I'm trying to understand CKKS (non bootstrappable) and I'm struggling with the encoding part. Particularly with to questions. I'm using the original paper , "Homomorphic Encryption for Arithmetic of Approximate Numbers ", also this notes "Lattices, Homomorphic Encryption, and CKKS" and this blog.

Given a vector $z\in \mathbb{C}^{N/2}$ they use the canonical embedding $\sigma^{-1}$ to map it to $\mathcal{R} =\mathbb{Z}[X]/(X^N+1)$. So you want $\sigma^{-1}:z\to\mathcal{R}$. First they expand (or projects) z adding the complex conjugates so $\pi^{-1}(z)\in\mathbb{H}\subset \mathbb{C}^{N}$.

First question.

  1. They use this notation for the space of this expansion that I don't understand: $\mathbb{H}=\{(z_j)_{j\in \mathbb{Z}^{*}_M}:z_{-j}=\overline{z_j},\forall j\in\mathbb{Z}_M^*\}\subseteq \mathbb{C}^{\Phi(M)}$

Where $T$ is a subgroup of the multiplicative group $\mathbb{Z}^*_M$ satisfying $\mathbb{Z}^*_M/T=\{\pm1\}$ and $\Phi(M)$ is the M-th Cyclotomic polynomial (I think... here it change a little bit the notation of this, the "original" was $\Phi_M(X)$).

1.1) So what it means that something is a subset of $\mathbb{C}^{\Phi(M)}$? This is really $\mathbb{C}^{N}$?

1.2) What this formula means in english? I know what the expansion do. Example: $\pi_{-1}((1+2i, 3-4i))\to (1+2i, 3-4i, 3+4i, 1-2i)$, but can't figure out the notation.

Second question.

  1. Before they apply $\sigma^{-1}$ to $\pi^{-1}(z)$ they need to use a round-off algorithm to discretize so that the output becomes an integral polynomial. Because they say that an element of $\mathbb{H}$ is not necessarily in $\sigma(\mathcal{R})$. Why?

2.1) This is because an particular element of $\mathbb{H}$ may be imposible to create with the base of $\sigma(\mathcal{R})$?


1 Answer 1

  1. You don't mention $T$ in your definition of $\mathbb{H}$. Still, the idea is that it's a mathematical fact that the embeddings $\sigma_i$ (for $i\in(\mathbb{Z}/N\mathbb{Z})^*$, i.e. there are $\varphi(N)$ total, which for $N = 2^k$ is $2^{k-1} = N/2$) come in two kinds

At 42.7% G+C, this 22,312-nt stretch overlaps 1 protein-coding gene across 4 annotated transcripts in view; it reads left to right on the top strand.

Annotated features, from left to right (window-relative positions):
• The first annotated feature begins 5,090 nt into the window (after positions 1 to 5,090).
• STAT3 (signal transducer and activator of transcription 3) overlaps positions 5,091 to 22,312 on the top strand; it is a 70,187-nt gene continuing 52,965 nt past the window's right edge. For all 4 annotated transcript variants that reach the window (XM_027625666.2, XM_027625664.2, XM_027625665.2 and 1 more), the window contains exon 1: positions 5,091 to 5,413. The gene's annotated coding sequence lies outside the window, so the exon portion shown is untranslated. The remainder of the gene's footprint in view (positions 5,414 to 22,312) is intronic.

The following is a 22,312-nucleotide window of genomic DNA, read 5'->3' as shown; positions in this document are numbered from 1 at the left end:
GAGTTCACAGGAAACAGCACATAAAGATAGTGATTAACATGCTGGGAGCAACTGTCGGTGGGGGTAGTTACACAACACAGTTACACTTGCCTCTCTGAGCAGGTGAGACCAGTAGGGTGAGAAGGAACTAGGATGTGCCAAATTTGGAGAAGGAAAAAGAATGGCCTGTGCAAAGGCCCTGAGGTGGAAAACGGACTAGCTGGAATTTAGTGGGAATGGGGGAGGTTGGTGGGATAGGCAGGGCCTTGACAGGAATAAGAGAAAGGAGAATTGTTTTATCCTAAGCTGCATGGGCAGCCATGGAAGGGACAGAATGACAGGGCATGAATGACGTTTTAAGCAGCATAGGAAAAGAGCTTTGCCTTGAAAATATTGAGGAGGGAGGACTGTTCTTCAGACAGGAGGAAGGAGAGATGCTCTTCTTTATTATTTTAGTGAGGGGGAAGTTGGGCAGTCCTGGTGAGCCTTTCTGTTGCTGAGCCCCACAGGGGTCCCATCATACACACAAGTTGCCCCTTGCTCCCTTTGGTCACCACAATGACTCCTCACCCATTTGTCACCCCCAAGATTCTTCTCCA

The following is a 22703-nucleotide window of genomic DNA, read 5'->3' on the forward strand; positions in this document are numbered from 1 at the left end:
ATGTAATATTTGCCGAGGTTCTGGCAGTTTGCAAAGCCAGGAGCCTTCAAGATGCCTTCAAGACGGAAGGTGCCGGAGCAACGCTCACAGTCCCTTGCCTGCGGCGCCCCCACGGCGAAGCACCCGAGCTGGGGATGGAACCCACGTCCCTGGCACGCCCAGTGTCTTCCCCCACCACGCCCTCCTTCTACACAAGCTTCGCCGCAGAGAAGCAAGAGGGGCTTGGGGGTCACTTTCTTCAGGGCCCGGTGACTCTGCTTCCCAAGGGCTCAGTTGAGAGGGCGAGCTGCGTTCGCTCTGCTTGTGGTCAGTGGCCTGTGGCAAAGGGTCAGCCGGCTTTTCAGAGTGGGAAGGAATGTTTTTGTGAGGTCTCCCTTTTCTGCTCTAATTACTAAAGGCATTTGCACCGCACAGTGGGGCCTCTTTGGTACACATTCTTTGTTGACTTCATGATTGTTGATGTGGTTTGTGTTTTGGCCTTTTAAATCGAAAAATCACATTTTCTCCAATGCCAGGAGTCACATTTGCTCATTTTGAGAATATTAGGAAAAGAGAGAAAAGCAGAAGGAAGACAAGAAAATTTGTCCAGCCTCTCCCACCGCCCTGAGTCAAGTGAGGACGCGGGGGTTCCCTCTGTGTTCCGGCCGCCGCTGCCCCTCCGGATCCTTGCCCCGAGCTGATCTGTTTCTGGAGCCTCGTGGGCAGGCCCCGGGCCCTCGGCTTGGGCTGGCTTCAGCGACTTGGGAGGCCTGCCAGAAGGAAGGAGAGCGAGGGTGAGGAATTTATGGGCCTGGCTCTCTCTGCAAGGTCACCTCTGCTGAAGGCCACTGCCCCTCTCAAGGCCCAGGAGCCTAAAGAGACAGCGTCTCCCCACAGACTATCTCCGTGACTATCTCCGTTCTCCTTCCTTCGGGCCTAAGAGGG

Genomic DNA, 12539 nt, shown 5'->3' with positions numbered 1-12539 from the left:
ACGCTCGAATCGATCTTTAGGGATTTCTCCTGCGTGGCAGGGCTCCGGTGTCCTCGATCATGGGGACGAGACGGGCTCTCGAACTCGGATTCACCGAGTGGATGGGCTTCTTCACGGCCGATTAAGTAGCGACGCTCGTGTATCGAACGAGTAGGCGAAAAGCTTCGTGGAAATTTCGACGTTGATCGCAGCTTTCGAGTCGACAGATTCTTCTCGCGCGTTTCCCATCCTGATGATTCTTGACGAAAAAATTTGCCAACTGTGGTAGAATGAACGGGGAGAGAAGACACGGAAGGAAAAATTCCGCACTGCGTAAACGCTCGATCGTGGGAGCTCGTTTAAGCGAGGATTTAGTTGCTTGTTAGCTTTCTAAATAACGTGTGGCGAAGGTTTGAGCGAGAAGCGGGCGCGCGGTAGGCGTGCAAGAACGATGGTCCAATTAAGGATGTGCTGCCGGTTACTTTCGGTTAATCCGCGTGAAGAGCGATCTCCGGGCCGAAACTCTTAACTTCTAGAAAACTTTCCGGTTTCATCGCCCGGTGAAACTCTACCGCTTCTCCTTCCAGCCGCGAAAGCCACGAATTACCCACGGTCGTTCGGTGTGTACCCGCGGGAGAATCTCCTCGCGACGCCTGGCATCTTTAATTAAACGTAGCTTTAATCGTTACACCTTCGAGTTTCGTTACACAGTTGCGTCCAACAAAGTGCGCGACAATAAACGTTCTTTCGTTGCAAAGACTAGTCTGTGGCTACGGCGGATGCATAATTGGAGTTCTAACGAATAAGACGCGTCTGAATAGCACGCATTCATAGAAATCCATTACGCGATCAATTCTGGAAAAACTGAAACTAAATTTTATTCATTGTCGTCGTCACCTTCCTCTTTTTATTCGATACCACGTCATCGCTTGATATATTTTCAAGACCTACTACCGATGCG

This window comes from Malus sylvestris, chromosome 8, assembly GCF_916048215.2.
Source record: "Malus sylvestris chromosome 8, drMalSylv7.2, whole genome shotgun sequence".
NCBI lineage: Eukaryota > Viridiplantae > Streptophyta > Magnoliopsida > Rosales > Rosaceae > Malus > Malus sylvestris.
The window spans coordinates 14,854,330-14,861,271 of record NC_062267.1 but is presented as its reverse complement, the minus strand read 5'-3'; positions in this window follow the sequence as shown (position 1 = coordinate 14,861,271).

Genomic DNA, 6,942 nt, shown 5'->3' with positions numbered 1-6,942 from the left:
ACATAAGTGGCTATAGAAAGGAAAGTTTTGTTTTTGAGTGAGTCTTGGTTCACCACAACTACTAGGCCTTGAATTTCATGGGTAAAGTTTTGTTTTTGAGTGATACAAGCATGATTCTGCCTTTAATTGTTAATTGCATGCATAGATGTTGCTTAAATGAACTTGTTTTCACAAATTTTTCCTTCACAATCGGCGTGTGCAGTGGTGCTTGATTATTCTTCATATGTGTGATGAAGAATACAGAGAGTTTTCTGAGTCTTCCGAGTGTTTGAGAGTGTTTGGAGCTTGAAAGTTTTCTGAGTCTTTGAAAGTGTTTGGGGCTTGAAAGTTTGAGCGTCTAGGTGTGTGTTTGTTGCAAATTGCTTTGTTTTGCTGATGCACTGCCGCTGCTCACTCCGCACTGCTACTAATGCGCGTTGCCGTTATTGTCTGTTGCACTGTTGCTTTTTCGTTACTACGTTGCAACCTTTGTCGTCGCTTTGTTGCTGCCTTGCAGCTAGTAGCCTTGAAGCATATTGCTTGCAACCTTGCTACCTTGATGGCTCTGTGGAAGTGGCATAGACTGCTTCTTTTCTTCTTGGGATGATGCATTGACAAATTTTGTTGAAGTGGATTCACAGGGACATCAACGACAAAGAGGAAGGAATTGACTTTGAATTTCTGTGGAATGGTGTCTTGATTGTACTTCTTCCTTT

a. "Real embeddings" --- meaning the image of $\sigma_i$ is a subset of $\mathbb{R}\subseteq \mathbb{R}$

    b. "Conjugate Pairs" --- meaning there are a pair of embeddings $(\sigma_i, \sigma_j)$ such that $\sigma_i(x) = \overline{\sigma_j(x)}$ are related by complex conjugation.

    I believe this notation $\mathbb{H}$ is an (explicit) way of describing these second type of embeddings (I don't think cyclotomics have real embeddings). Conceptually, one can view $\mathbb{Y}$ as being made entirely of these "conjugate pairs", so (as you say) you add conjugate pairs if they are missing.

1.1 No. In general, for a number field $K$, it embeds into $\mathbb{C}^M$ for $M$ the order of the "Galois group" (= number of embeddings into $\mathbb{C}$). For a cyclotomic of degree $N$, then $M = |\mathsf{Gal}(K/\mathbb{Q})| = \varphi(N)\neq N$. For $N = 2^k$ a power of two, $M = \varphi(N) = 2^{k-1} = N/2\neq N$. Note that for power-of-two cyclotomics, we do have that it embeds into $\mathbb{C}^M = \mathbb{C}^{N/2}\cong\mathbb{R}^N$, but this is really a coincidence.

1.2. In english, given a polynomial $a(x) = \sum_i a_ix^i$, $\sigma_j(a)$ is given by evaluating it at $\zeta_N^j = \exp(2\pi ij/N)$ for $j\in(\mathbb{Z}/N\mathbb{Z})^*$. As mentioned, these come in conjugate pairs, as $\overline{\zeta_N} = \zeta_N^{-1}$ (so $\overline{\sigma_i} = \sigma_{-i\bmod N}$).

  1. $\mathbb{H}$ is the image of $\mathbb{R}^N$ under all of the relevant embeddings. Instead, we (roughly) want the image of $\mathbb{Z}^N$ under all of the relevant embeddings. So morally, $\mathbb{H}\neq \sigma(\mathcal{R})$ for similar reasons why $\mathbb{Z}^N\neq \mathbb{R}^N$.

2.1 Yes, at least with integer coefficients. If you use arbitrary real coefficients you can do it (I'm pretty sure), but this isn't useful for cryptography.


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